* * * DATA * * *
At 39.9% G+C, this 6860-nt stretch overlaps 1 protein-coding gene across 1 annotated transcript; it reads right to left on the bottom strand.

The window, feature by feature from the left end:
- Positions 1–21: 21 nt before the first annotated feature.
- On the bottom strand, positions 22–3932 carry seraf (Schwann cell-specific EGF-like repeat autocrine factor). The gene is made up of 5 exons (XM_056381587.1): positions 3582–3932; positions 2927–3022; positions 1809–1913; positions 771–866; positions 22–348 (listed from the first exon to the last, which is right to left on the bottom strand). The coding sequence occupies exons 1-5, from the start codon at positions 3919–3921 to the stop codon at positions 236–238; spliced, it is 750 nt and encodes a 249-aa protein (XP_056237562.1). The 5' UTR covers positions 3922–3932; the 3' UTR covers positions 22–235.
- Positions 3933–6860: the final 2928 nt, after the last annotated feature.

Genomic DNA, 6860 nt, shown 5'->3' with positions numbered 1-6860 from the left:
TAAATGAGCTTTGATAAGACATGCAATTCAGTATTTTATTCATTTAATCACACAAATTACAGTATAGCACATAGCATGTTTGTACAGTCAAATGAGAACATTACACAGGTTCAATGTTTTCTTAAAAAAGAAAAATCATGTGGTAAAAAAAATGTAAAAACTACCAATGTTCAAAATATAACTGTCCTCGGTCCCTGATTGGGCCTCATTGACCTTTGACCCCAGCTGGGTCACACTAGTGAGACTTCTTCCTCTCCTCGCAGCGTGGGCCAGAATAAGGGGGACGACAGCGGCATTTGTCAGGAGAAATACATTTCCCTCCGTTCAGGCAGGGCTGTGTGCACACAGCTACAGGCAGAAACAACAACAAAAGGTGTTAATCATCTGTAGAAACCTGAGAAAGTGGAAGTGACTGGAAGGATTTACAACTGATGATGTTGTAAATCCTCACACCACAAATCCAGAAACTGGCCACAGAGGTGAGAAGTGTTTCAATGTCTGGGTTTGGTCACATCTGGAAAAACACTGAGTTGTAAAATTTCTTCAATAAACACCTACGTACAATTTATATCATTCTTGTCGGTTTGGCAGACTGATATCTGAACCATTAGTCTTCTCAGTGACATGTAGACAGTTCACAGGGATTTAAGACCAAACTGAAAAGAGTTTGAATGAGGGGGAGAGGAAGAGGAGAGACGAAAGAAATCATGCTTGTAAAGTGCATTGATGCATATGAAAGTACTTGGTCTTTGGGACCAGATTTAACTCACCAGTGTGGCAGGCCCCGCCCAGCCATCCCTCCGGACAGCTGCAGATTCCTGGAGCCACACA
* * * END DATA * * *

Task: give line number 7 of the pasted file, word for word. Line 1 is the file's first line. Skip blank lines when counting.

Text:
TAAATGAGCTTTGATAAGACATGCAATTCAGTATTTTATTCATTTAATCACACAAATTACAGTATAGCACATAGCATGTTTGTACAGTCAAATGAGAACATTACACAGGTTCAATGTTTTCTTAAAAAAGAAAAATCATGTGGTAAAAAAAATGTAAAAACTACCAATGTTCAAAATATAACTGTCCTCGGTCCCTGATTGGGCCTCATTGACCTTTGACCCCAGCTGGGTCACACTAGTGAGACTTCTTCCTCTCCTCGCAGCGTGGGCCAGAATAAGGGGGACGACAGCGGCATTTGTCAGGAGAAATACATTTCCCTCCGTTCAGGCAGGGCTGTGTGCACACAGCTACAGGCAGAAACAACAACAAAAGGTGTTAATCATCTGTAGAAACCTGAGAAAGTGGAAGTGACTGGAAGGATTTACAACTGATGATGTTGTAAATCCTCACACCACAAATCCAGAAACTGGCCACAGAGGTGAGAAGTGTTTCAATGTCTGGGTTTGGTCACATCTGGAAAAACACTGAGTTGTAAAATTTCTTCAATAAACACCTACGTACAATTTATATCATTCTTGTCGGTTTGGCAGACTGATATCTGAACCATTAGTCTTCTCAGTGACATGTAGACAGTTCACAGGGATTTAAGACCAAACTGAAAAGAGTTTGAATGAGGGGGAGAGGAAGAGGAGAGACGAAAGAAATCATGCTTGTAAAGTGCATTGATGCATATGAAAGTACTTGGTCTTTGGGACCAGATTTAACTCACCAGTGTGGCAGGCCCCGCCCAGCCATCCCTCCGGACAGCTGCAGATTCCTGGAGCCACACA